|| Checking for direct PDF access through Ovid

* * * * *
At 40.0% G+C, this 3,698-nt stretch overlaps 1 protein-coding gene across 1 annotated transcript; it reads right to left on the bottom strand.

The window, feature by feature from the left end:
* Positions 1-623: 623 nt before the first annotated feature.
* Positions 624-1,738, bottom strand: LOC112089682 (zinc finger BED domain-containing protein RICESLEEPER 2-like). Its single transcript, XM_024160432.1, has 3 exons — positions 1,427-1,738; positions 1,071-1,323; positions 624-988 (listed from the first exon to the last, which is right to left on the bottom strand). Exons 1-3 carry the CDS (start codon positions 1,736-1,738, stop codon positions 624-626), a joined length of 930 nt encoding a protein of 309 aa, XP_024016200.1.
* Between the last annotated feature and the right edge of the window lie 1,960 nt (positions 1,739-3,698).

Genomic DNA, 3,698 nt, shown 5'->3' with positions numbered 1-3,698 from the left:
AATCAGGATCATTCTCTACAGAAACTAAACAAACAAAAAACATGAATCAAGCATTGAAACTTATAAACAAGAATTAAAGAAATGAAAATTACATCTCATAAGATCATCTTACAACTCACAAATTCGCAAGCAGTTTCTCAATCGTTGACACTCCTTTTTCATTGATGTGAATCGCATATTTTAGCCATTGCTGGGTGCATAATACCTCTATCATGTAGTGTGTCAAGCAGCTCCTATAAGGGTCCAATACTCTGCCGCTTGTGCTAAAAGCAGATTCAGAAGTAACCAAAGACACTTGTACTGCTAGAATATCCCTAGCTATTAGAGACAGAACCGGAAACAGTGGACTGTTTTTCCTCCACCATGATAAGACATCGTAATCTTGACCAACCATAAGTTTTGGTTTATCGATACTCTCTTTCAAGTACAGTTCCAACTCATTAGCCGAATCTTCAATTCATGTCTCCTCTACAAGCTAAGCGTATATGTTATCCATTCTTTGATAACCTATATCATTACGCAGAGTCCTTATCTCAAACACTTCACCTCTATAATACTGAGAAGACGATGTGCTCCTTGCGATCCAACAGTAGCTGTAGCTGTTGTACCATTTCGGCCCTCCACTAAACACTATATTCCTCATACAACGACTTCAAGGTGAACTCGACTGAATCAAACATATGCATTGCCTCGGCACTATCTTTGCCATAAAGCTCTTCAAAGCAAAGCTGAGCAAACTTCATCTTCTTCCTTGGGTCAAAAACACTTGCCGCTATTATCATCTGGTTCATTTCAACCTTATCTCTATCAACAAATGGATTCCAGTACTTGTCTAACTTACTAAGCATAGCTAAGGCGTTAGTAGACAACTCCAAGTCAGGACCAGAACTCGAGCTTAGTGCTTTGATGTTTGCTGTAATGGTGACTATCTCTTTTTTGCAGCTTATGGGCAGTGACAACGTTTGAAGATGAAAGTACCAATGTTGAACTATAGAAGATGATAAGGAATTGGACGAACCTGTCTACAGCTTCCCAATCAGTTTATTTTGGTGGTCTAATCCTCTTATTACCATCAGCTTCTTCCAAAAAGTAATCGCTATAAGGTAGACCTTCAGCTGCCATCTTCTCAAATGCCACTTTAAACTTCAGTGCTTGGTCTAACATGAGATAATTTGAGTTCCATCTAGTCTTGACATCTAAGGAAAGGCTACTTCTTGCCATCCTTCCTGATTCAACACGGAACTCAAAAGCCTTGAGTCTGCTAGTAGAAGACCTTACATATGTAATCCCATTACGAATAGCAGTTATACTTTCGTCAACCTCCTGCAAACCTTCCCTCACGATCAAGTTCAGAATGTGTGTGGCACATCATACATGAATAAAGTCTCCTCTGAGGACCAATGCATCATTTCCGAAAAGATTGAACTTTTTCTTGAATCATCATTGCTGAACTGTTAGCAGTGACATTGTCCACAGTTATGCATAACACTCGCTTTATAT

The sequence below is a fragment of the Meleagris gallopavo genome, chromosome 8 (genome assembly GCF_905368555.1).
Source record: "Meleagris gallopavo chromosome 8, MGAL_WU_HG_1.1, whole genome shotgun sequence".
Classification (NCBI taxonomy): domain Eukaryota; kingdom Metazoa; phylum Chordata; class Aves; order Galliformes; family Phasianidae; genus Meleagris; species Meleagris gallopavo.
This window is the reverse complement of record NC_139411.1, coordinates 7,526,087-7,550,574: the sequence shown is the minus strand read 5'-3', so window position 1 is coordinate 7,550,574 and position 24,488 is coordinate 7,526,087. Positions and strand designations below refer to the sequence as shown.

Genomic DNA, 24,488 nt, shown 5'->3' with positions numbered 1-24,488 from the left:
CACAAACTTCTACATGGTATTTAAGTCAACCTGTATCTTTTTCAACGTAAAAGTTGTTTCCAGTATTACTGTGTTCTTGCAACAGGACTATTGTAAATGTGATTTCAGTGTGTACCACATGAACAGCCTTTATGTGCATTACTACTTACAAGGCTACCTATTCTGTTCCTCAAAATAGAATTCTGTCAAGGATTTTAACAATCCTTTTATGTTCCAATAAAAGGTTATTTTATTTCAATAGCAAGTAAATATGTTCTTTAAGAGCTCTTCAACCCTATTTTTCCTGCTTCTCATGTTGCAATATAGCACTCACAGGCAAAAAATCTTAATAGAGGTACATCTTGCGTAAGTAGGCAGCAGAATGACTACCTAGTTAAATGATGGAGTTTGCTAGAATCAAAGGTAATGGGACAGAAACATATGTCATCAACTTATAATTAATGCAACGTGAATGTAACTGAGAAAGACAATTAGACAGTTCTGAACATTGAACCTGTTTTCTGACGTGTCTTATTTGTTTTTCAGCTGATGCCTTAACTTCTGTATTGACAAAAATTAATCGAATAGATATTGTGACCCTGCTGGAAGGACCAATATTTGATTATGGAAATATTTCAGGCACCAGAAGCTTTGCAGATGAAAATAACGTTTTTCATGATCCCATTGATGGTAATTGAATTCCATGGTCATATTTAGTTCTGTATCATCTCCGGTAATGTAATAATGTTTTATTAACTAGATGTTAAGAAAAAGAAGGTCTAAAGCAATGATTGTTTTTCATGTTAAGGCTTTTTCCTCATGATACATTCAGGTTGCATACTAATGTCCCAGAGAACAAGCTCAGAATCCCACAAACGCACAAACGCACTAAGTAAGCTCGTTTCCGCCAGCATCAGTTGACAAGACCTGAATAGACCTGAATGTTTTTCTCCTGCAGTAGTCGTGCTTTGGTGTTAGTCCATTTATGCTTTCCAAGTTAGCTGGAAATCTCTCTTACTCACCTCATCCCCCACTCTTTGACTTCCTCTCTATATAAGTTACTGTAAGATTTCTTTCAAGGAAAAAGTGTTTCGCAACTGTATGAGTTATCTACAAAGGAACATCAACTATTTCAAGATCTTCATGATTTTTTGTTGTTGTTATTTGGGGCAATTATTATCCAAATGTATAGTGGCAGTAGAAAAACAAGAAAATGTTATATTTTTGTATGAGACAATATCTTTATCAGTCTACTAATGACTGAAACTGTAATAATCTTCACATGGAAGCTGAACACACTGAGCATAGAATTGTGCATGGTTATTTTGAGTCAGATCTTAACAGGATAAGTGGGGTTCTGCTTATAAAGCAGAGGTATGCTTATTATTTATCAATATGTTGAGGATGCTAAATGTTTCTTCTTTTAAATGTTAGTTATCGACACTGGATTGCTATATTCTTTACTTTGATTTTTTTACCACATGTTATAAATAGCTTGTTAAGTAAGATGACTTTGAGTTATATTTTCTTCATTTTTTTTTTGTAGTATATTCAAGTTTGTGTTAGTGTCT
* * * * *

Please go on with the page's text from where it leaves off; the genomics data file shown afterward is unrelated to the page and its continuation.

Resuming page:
In humans, there is clear evidence of an association between hip fracture risk and femoral neck bone mineral density, and some evidence of an association between fracture risk and the shape of the proximal femur. Here, we investigate whether the femoral cortex plays a role in these associations: do particular morphologies predispose to weaker cortices? To answer this question, we used cortical bone mapping to measure the distribution of cortical mass surface density (CMSD, mg/cm2) in a cohort of 125 females. Principal component analysis of the femoral surfaces identified three modes of shape variation accounting for 65% of the population variance. We then used statistical parametric mapping (SPM) to locate regions of the cortex where CMSD depends on shape, allowing for age. Our principal findings were increased CMSD with increased gracility over much of the proximal femur; and decreased CMSD at the superior femoral neck, coupled with increased CMSD at the calcar femorale, with increasing neck-shaft angle.In obtaining these results, we studied the role of spatial normalization in SPM, identifying systematic misregistration as a major impediment to the joint analysis of CMSD and shape. Through a series of experiments on synthetic data, we evaluated a number of registration methods for spatial normalization, concluding that only those predicated on an explicit set of homologous landmarks are suitable for this kind of analysis. The emergent methodology amounts to an extension of Geometric Morphometric Image Analysis to the domain of textured surfaces, alongside a protocol for labelling homologous landmarks in clinical CT scans of the human proximal femur.